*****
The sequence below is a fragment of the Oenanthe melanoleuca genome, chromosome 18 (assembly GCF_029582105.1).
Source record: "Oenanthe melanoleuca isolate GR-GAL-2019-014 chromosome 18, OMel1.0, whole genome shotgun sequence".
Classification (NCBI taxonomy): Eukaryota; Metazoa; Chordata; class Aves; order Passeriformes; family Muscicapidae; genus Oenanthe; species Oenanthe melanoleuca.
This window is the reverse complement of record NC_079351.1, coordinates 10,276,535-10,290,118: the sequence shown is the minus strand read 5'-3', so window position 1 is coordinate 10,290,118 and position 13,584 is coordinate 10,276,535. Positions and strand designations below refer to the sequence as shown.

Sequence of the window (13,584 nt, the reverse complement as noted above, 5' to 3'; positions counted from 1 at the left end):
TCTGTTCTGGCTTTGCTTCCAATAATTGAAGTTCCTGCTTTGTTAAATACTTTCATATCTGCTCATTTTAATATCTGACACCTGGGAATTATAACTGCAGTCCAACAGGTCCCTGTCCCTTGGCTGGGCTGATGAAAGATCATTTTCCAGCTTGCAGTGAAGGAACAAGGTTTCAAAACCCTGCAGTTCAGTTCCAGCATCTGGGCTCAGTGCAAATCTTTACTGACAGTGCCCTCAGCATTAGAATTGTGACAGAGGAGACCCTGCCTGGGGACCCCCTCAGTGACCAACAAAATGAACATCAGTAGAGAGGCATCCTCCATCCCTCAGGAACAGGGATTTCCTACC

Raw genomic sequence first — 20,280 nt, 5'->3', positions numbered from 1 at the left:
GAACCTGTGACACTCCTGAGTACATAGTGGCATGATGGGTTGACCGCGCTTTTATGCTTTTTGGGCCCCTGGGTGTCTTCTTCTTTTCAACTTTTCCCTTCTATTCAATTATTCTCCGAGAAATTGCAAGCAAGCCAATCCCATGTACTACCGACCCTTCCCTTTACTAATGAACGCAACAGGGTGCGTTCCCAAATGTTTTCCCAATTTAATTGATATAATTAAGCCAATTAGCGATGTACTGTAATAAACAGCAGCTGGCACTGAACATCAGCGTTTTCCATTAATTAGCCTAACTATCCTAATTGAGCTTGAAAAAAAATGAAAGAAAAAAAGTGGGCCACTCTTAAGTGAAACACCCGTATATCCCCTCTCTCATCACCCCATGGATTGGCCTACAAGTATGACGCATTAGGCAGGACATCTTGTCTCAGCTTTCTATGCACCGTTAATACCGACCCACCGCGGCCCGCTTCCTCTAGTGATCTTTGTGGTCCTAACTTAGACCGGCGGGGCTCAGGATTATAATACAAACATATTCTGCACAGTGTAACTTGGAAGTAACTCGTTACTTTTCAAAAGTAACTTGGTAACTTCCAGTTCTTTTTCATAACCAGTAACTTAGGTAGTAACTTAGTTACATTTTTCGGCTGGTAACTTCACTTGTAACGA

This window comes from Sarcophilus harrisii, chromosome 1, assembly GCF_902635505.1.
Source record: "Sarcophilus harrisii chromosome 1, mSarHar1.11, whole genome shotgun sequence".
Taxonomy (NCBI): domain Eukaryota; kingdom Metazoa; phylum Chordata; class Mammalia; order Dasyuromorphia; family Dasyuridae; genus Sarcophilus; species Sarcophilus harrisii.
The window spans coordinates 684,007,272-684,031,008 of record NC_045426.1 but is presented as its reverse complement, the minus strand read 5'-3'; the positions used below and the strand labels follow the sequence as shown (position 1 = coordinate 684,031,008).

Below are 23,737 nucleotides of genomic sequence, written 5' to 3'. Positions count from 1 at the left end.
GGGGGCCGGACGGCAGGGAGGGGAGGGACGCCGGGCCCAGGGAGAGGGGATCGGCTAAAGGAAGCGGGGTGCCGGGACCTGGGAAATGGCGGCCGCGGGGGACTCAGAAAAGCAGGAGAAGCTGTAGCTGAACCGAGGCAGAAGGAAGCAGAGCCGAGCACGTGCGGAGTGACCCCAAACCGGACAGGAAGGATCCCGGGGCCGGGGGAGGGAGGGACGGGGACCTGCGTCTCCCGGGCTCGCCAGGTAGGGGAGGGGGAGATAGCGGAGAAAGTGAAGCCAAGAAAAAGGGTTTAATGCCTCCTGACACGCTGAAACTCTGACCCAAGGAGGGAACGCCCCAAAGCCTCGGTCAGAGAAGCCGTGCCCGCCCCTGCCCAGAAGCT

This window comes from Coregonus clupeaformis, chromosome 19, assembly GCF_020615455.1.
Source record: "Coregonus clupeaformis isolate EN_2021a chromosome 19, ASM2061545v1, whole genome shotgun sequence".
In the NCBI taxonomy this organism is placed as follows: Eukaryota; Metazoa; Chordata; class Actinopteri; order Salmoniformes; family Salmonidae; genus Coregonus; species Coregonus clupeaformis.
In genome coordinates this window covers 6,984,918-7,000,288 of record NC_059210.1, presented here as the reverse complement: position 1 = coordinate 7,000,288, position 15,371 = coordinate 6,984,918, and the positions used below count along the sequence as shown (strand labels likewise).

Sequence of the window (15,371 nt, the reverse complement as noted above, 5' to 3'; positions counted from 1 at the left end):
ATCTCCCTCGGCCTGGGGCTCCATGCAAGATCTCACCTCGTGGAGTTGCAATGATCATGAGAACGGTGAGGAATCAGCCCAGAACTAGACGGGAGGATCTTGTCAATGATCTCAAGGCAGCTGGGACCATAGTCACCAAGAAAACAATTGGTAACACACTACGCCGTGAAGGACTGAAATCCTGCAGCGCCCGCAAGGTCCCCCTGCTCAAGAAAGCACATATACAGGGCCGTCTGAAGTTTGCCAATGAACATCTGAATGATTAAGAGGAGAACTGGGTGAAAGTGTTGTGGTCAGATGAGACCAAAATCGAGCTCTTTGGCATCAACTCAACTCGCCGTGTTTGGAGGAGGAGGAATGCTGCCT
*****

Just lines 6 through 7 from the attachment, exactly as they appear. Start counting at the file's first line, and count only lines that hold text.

TCTGTTCTGGCTTTGCTTCCAATAATTGAAGTTCCTGCTTTGTTAAATACTTTCATATCTGCTCATTTTAATATCTGACACCTGGGAATTATAACTGCAGTCCAACAGGTCCCTGTCCCTTGGCTGGGCTGATGAAAGATCATTTTCCAGCTTGCAGTGAAGGAACAAGGTTTCAAAACCCTGCAGTTCAGTTCCAGCATCTGGGCTCAGTGCAAATCTTTACTGACAGTGCCCTCAGCATTAGAATTGTGACAGAGGAGACCCTGCCTGGGGACCCCCTCAGTGACCAACAAAATGAACATCAGTAGAGAGGCATCCTCCATCCCTCAGGAACAGGGATTTCCTACC

Raw genomic sequence first — 20,280 nt, 5'->3', positions numbered from 1 at the left: